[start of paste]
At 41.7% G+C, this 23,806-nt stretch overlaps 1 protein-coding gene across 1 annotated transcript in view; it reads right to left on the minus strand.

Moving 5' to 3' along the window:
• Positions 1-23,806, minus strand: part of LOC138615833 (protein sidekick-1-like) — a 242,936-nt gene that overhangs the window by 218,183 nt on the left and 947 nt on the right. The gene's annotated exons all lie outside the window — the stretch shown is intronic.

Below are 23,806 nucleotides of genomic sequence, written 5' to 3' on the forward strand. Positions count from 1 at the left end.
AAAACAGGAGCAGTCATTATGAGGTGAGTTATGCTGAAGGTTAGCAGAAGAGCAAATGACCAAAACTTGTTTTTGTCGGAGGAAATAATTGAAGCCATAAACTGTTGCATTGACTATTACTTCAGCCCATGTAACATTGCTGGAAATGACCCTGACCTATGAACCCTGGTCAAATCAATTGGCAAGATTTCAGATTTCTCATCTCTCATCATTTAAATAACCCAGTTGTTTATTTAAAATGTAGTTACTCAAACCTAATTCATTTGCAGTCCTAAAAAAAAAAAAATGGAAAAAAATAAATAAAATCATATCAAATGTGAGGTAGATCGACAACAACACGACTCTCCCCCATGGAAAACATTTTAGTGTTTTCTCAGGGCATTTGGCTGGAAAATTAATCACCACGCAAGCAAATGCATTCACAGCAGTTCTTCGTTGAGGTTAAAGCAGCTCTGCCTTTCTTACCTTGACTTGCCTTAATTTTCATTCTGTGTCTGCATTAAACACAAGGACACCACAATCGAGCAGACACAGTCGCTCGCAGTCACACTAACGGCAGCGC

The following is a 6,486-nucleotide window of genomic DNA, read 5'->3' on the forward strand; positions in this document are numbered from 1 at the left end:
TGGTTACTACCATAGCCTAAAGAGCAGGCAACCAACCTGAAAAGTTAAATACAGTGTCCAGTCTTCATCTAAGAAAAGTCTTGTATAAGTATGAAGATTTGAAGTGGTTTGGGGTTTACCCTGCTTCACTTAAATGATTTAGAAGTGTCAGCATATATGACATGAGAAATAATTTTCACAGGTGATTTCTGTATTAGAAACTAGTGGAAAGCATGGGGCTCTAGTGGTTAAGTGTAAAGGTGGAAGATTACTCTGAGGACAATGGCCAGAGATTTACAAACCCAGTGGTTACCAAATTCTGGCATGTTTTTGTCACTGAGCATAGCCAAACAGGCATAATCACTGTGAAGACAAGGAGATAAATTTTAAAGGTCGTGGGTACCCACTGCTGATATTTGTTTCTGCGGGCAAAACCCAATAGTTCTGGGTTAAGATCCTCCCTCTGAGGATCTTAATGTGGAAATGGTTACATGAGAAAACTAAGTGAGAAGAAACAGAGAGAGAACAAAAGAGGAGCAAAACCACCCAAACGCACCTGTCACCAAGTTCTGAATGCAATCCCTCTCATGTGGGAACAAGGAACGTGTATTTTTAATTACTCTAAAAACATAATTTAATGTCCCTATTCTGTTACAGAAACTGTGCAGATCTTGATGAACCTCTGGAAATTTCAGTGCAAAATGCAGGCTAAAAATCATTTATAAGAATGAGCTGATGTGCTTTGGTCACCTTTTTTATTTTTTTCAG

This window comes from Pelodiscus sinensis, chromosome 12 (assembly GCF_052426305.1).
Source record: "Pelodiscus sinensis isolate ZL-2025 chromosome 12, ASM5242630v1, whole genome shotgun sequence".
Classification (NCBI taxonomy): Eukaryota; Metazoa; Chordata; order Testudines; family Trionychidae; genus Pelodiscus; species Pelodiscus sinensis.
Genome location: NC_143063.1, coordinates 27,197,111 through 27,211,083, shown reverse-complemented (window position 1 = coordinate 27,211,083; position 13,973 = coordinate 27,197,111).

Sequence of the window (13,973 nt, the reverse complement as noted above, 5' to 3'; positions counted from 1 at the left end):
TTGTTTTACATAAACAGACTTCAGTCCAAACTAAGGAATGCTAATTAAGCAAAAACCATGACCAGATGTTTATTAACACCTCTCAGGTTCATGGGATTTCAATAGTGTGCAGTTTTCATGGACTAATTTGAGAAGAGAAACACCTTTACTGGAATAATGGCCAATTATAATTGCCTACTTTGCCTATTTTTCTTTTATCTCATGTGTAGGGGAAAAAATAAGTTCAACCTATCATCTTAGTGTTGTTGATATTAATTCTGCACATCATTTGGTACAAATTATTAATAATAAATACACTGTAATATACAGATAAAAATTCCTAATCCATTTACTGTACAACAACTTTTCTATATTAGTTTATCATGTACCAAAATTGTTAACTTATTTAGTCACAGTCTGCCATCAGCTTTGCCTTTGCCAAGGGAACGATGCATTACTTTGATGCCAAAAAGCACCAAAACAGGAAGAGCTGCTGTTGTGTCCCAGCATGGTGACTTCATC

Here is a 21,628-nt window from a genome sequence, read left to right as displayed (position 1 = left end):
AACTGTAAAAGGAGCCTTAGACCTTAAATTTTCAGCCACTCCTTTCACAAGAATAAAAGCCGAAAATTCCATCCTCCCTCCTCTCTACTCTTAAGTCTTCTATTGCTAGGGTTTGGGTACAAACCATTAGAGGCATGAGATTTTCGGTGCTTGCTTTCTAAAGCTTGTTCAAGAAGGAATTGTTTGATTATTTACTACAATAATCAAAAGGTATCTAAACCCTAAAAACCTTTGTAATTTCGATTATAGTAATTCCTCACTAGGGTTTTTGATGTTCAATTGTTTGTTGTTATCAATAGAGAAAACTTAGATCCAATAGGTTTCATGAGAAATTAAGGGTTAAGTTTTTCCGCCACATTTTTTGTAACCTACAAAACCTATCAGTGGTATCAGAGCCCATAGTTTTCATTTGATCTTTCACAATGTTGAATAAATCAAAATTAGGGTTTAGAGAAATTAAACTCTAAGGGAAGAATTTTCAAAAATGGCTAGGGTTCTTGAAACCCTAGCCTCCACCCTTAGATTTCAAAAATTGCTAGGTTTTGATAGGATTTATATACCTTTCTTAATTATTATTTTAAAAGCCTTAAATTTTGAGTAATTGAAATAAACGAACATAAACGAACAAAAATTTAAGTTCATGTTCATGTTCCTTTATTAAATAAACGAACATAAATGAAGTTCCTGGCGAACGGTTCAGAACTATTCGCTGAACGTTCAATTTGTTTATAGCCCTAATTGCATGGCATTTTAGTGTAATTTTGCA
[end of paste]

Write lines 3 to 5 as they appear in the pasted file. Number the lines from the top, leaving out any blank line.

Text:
• Positions 1-23,806, minus strand: part of LOC138615833 (protein sidekick-1-like) — a 242,936-nt gene that overhangs the window by 218,183 nt on the left and 947 nt on the right. The gene's annotated exons all lie outside the window — the stretch shown is intronic.

Below are 23,806 nucleotides of genomic sequence, written 5' to 3' on the forward strand. Positions count from 1 at the left end.
AAAACAGGAGCAGTCATTATGAGGTGAGTTATGCTGAAGGTTAGCAGAAGAGCAAATGACCAAAACTTGTTTTTGTCGGAGGAAATAATTGAAGCCATAAACTGTTGCATTGACTATTACTTCAGCCCATGTAACATTGCTGGAAATGACCCTGACCTATGAACCCTGGTCAAATCAATTGGCAAGATTTCAGATTTCTCATCTCTCATCATTTAAATAACCCAGTTGTTTATTTAAAATGTAGTTACTCAAACCTAATTCATTTGCAGTCCTAAAAAAAAAAAAATGGAAAAAAATAAATAAAATCATATCAAATGTGAGGTAGATCGACAACAACACGACTCTCCCCCATGGAAAACATTTTAGTGTTTTCTCAGGGCATTTGGCTGGAAAATTAATCACCACGCAAGCAAATGCATTCACAGCAGTTCTTCGTTGAGGTTAAAGCAGCTCTGCCTTTCTTACCTTGACTTGCCTTAATTTTCATTCTGTGTCTGCATTAAACACAAGGACACCACAATCGAGCAGACACAGTCGCTCGCAGTCACACTAACGGCAGCGC